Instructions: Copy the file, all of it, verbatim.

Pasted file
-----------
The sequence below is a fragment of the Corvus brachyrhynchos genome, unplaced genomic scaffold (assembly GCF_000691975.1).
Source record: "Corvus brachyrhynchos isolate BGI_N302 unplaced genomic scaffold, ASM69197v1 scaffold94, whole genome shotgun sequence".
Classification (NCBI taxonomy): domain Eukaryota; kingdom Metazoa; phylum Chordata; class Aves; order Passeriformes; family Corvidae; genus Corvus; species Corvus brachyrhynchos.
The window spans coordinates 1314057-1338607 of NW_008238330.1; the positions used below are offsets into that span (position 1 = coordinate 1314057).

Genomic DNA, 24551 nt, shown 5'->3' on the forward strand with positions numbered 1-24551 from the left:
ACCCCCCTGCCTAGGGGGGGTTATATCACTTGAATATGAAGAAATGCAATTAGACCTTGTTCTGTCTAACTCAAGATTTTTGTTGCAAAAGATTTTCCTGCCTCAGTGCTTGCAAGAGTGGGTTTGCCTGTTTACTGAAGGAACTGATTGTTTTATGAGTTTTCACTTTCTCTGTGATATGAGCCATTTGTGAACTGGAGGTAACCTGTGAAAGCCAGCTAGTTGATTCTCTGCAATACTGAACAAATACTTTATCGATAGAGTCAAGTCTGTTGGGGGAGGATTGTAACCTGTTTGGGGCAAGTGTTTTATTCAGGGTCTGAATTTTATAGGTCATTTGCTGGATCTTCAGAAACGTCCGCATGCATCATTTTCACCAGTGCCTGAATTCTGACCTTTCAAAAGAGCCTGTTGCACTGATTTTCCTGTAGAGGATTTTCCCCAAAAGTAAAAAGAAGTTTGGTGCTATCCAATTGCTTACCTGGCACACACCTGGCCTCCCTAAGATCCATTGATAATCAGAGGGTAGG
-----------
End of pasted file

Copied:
The sequence below is a fragment of the Corvus brachyrhynchos genome, unplaced genomic scaffold (assembly GCF_000691975.1).
Source record: "Corvus brachyrhynchos isolate BGI_N302 unplaced genomic scaffold, ASM69197v1 scaffold94, whole genome shotgun sequence".
Classification (NCBI taxonomy): domain Eukaryota; kingdom Metazoa; phylum Chordata; class Aves; order Passeriformes; family Corvidae; genus Corvus; species Corvus brachyrhynchos.
The window spans coordinates 1314057-1338607 of NW_008238330.1; the positions used below are offsets into that span (position 1 = coordinate 1314057).

Genomic DNA, 24551 nt, shown 5'->3' on the forward strand with positions numbered 1-24551 from the left:
ACCCCCCTGCCTAGGGGGGGTTATATCACTTGAATATGAAGAAATGCAATTAGACCTTGTTCTGTCTAACTCAAGATTTTTGTTGCAAAAGATTTTCCTGCCTCAGTGCTTGCAAGAGTGGGTTTGCCTGTTTACTGAAGGAACTGATTGTTTTATGAGTTTTCACTTTCTCTGTGATATGAGCCATTTGTGAACTGGAGGTAACCTGTGAAAGCCAGCTAGTTGATTCTCTGCAATACTGAACAAATACTTTATCGATAGAGTCAAGTCTGTTGGGGGAGGATTGTAACCTGTTTGGGGCAAGTGTTTTATTCAGGGTCTGAATTTTATAGGTCATTTGCTGGATCTTCAGAAACGTCCGCATGCATCATTTTCACCAGTGCCTGAATTCTGACCTTTCAAAAGAGCCTGTTGCACTGATTTTCCTGTAGAGGATTTTCCCCAAAAGTAAAAAGAAGTTTGGTGCTATCCAATTGCTTACCTGGCACACACCTGGCCTCCCTAAGATCCATTGATAATCAGAGGGTAGG